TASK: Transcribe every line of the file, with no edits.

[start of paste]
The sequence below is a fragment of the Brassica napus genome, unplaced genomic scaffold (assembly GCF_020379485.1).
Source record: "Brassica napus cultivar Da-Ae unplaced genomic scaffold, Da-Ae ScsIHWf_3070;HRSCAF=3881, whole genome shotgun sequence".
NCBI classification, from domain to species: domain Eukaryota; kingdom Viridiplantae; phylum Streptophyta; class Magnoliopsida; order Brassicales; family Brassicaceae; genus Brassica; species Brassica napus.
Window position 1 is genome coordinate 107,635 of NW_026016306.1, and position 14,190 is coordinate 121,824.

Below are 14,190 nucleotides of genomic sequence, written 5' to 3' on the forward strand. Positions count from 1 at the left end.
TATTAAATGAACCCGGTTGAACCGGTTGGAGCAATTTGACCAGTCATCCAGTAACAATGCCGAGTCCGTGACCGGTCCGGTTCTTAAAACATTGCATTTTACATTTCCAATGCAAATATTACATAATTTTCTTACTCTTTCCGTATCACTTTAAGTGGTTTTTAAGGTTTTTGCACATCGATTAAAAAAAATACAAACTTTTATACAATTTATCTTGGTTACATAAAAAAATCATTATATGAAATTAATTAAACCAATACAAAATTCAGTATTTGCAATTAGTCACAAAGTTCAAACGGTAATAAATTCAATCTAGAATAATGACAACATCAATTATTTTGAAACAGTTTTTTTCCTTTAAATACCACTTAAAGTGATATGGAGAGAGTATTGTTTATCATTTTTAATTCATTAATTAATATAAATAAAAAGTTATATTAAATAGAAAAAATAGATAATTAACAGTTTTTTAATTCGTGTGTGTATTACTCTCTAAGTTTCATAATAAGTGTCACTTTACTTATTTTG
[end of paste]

The sequence below is a fragment of the Brassica napus genome, unplaced genomic scaffold (assembly GCF_020379485.1).
Source record: "Brassica napus cultivar Da-Ae unplaced genomic scaffold, Da-Ae ScsIHWf_3070;HRSCAF=3881, whole genome shotgun sequence".
NCBI classification, from domain to species: domain Eukaryota; kingdom Viridiplantae; phylum Streptophyta; class Magnoliopsida; order Brassicales; family Brassicaceae; genus Brassica; species Brassica napus.
Window position 1 is genome coordinate 107,635 of NW_026016306.1, and position 14,190 is coordinate 121,824.

Below are 14,190 nucleotides of genomic sequence, written 5' to 3' on the forward strand. Positions count from 1 at the left end.
TATTAAATGAACCCGGTTGAACCGGTTGGAGCAATTTGACCAGTCATCCAGTAACAATGCCGAGTCCGTGACCGGTCCGGTTCTTAAAACATTGCATTTTACATTTCCAATGCAAATATTACATAATTTTCTTACTCTTTCCGTATCACTTTAAGTGGTTTTTAAGGTTTTTGCACATCGATTAAAAAAAATACAAACTTTTATACAATTTATCTTGGTTACATAAAAAAATCATTATATGAAATTAATTAAACCAATACAAAATTCAGTATTTGCAATTAGTCACAAAGTTCAAACGGTAATAAATTCAATCTAGAATAATGACAACATCAATTATTTTGAAACAGTTTTTTTCCTTTAAATACCACTTAAAGTGATATGGAGAGAGTATTGTTTATCATTTTTAATTCATTAATTAATATAAATAAAAAGTTATATTAAATAGAAAAAATAGATAATTAACAGTTTTTTAATTCGTGTGTGTATTACTCTCTAAGTTTCATAATAAGTGTCACTTTACTTATTTTG